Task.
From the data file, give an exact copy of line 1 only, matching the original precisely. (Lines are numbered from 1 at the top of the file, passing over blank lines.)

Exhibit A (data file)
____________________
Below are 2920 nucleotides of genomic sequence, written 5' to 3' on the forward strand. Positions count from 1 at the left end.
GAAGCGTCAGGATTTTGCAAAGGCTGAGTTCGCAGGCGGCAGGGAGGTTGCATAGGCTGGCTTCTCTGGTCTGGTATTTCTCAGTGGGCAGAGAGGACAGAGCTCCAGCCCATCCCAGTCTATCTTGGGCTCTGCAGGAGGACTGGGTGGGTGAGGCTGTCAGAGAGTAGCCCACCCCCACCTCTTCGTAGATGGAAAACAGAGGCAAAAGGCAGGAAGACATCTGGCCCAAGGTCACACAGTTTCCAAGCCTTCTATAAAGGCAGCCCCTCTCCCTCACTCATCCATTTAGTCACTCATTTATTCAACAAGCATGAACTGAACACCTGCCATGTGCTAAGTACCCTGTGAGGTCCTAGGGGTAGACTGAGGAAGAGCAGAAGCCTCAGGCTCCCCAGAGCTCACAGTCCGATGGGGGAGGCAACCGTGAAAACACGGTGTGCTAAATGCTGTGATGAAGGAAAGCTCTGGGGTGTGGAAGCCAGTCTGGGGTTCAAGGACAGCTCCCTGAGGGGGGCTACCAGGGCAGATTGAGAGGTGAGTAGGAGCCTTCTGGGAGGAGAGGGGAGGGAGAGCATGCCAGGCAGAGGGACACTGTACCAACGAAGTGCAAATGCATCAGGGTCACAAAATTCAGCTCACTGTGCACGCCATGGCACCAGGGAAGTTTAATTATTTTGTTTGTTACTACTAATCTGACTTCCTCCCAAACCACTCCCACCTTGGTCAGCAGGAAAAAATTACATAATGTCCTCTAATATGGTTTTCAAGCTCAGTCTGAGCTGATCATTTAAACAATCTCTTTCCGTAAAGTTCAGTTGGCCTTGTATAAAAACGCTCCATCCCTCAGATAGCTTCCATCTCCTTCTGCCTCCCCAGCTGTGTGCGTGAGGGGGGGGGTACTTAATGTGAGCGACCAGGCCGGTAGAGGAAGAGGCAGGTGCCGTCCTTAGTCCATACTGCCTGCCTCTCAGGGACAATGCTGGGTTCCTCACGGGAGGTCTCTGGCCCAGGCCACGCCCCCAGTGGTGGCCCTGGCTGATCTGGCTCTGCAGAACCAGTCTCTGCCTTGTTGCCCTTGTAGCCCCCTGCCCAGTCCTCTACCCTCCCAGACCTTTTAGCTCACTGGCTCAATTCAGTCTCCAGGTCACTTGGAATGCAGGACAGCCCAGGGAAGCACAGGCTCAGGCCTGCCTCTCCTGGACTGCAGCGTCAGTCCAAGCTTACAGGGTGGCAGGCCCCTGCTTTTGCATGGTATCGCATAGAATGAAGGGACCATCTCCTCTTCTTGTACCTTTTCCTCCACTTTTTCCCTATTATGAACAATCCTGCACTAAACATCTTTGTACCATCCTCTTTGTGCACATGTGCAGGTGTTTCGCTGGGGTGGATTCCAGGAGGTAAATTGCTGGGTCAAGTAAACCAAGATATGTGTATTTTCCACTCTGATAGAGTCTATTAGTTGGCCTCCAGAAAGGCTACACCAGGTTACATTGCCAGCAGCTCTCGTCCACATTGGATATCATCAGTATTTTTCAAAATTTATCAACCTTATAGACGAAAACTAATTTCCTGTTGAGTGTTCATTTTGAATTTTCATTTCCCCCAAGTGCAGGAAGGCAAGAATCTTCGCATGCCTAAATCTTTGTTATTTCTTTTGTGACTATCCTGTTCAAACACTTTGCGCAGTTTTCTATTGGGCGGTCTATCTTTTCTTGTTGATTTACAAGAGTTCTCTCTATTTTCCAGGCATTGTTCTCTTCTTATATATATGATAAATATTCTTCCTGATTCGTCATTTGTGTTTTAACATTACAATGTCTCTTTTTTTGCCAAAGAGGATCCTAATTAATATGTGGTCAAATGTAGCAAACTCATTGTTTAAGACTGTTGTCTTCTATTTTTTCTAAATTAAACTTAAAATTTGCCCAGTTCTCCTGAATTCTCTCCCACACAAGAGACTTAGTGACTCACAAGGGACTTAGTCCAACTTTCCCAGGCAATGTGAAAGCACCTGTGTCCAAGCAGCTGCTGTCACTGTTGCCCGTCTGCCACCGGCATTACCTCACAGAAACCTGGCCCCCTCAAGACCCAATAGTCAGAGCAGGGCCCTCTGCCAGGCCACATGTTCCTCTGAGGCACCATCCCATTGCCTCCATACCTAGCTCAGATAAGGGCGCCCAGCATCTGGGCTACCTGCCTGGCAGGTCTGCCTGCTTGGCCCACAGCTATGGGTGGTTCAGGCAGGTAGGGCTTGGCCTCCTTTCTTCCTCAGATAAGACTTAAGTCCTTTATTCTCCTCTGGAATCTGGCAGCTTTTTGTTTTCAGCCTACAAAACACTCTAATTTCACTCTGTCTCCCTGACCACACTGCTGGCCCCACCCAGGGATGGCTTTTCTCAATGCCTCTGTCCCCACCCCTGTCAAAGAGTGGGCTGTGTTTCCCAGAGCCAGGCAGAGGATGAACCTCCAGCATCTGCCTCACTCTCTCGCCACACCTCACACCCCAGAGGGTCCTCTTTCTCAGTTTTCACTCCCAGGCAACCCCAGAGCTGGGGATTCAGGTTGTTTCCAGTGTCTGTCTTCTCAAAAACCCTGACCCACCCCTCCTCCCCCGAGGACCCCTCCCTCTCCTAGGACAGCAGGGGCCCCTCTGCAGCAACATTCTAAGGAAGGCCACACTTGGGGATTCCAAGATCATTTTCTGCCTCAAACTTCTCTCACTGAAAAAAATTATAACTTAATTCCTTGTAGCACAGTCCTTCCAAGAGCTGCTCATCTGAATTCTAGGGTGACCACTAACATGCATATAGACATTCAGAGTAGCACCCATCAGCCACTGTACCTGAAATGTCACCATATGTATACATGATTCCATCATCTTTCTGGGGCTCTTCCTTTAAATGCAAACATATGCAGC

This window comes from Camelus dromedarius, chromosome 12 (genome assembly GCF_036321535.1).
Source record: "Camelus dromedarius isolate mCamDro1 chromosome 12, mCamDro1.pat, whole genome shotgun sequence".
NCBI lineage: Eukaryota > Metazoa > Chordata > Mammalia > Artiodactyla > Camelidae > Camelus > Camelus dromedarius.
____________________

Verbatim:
Below are 2920 nucleotides of genomic sequence, written 5' to 3' on the forward strand. Positions count from 1 at the left end.